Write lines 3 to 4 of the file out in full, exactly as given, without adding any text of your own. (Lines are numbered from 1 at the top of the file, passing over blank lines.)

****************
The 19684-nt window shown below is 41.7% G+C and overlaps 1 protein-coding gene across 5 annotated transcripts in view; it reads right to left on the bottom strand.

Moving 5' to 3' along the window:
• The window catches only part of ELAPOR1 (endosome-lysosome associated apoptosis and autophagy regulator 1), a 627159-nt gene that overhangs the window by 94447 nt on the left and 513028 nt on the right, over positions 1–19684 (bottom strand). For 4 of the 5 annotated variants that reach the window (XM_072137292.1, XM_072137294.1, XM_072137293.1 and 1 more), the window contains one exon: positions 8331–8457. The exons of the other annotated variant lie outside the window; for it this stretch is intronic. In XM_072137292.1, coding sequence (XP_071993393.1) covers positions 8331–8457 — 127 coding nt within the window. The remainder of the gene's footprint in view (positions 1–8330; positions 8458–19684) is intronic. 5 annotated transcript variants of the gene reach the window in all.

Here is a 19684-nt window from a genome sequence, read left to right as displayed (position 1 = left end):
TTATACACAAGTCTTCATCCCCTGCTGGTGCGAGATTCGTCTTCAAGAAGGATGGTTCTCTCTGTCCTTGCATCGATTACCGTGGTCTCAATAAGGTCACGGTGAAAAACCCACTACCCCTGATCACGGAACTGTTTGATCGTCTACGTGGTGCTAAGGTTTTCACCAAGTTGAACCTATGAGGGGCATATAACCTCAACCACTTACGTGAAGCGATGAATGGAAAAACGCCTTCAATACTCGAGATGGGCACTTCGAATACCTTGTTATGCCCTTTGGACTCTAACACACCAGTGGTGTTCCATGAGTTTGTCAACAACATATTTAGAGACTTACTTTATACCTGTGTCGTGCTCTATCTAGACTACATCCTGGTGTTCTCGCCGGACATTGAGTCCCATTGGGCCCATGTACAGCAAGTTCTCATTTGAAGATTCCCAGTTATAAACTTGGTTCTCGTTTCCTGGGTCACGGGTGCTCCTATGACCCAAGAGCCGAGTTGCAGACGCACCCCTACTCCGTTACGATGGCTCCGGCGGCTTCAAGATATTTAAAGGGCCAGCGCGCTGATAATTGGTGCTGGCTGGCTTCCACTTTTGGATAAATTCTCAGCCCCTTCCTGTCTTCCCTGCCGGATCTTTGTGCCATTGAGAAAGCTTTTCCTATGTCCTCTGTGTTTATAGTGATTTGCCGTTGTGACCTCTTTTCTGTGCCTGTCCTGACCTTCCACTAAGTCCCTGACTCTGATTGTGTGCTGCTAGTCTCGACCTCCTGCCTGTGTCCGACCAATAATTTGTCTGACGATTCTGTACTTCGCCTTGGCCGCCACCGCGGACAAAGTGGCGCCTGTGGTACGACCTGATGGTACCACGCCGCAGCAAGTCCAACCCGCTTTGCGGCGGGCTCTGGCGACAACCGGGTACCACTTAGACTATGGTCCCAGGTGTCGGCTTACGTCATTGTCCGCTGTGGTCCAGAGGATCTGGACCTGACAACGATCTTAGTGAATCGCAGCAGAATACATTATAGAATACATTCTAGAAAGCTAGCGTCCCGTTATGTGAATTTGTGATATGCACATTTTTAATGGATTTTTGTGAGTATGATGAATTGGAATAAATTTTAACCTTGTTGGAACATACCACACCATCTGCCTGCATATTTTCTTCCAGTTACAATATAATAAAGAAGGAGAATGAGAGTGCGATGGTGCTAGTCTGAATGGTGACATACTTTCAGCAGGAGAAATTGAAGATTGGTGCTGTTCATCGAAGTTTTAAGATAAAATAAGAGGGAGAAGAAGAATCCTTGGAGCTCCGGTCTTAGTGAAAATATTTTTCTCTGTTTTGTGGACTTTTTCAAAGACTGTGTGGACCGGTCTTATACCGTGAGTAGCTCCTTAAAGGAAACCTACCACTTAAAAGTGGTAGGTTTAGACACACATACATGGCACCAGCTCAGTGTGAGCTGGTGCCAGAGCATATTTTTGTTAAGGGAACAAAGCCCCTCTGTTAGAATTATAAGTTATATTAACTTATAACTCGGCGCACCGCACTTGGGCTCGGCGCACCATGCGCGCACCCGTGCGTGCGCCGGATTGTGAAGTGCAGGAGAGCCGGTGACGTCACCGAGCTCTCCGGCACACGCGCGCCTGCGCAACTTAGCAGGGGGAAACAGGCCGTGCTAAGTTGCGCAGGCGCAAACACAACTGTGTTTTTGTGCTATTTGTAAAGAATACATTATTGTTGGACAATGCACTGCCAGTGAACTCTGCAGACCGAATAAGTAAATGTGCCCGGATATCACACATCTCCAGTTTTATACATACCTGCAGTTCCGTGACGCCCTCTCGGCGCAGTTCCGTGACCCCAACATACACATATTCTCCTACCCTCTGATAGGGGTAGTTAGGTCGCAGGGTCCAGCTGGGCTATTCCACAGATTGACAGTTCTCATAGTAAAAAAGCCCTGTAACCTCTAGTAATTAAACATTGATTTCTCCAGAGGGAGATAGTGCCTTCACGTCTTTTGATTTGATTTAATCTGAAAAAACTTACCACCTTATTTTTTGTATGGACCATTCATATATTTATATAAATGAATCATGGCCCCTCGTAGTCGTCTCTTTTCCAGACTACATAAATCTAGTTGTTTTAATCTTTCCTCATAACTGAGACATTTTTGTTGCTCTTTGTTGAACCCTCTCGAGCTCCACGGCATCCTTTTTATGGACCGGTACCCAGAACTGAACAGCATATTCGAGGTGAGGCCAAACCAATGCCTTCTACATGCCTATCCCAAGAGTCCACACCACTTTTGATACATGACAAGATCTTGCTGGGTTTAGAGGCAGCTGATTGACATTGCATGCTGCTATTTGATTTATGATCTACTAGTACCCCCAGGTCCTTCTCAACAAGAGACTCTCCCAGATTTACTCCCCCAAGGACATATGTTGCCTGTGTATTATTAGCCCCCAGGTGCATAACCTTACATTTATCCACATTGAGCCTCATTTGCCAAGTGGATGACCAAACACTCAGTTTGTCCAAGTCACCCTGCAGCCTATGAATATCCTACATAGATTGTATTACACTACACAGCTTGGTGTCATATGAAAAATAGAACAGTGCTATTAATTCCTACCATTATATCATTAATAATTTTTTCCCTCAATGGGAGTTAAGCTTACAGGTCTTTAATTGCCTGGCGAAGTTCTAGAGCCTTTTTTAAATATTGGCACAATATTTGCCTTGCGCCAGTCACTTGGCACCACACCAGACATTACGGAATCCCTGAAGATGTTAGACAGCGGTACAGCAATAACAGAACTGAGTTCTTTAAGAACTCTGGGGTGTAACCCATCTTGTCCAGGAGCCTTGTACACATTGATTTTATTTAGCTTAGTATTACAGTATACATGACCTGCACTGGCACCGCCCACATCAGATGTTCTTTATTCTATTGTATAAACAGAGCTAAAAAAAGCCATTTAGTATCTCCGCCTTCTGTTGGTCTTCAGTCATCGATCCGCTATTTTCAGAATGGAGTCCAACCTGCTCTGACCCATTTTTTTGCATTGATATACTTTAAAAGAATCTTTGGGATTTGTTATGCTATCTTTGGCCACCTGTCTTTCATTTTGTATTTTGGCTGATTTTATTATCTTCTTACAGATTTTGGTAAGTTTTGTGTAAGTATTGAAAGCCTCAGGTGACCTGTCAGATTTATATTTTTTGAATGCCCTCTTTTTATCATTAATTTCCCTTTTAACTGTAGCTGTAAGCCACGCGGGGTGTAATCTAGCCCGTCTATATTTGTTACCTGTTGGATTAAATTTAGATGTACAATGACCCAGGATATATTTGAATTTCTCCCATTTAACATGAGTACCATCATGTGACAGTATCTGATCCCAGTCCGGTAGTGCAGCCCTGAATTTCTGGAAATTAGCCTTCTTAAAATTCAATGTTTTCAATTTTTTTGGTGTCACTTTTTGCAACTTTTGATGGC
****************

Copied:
• The window catches only part of ELAPOR1 (endosome-lysosome associated apoptosis and autophagy regulator 1), a 627159-nt gene that overhangs the window by 94447 nt on the left and 513028 nt on the right, over positions 1–19684 (bottom strand). For 4 of the 5 annotated variants that reach the window (XM_072137292.1, XM_072137294.1, XM_072137293.1 and 1 more), the window contains one exon: positions 8331–8457. The exons of the other annotated variant lie outside the window; for it this stretch is intronic. In XM_072137292.1, coding sequence (XP_071993393.1) covers positions 8331–8457 — 127 coding nt within the window. The remainder of the gene's footprint in view (positions 1–8330; positions 8458–19684) is intronic. 5 annotated transcript variants of the gene reach the window in all.

Here is a 19684-nt window from a genome sequence, read left to right as displayed (position 1 = left end):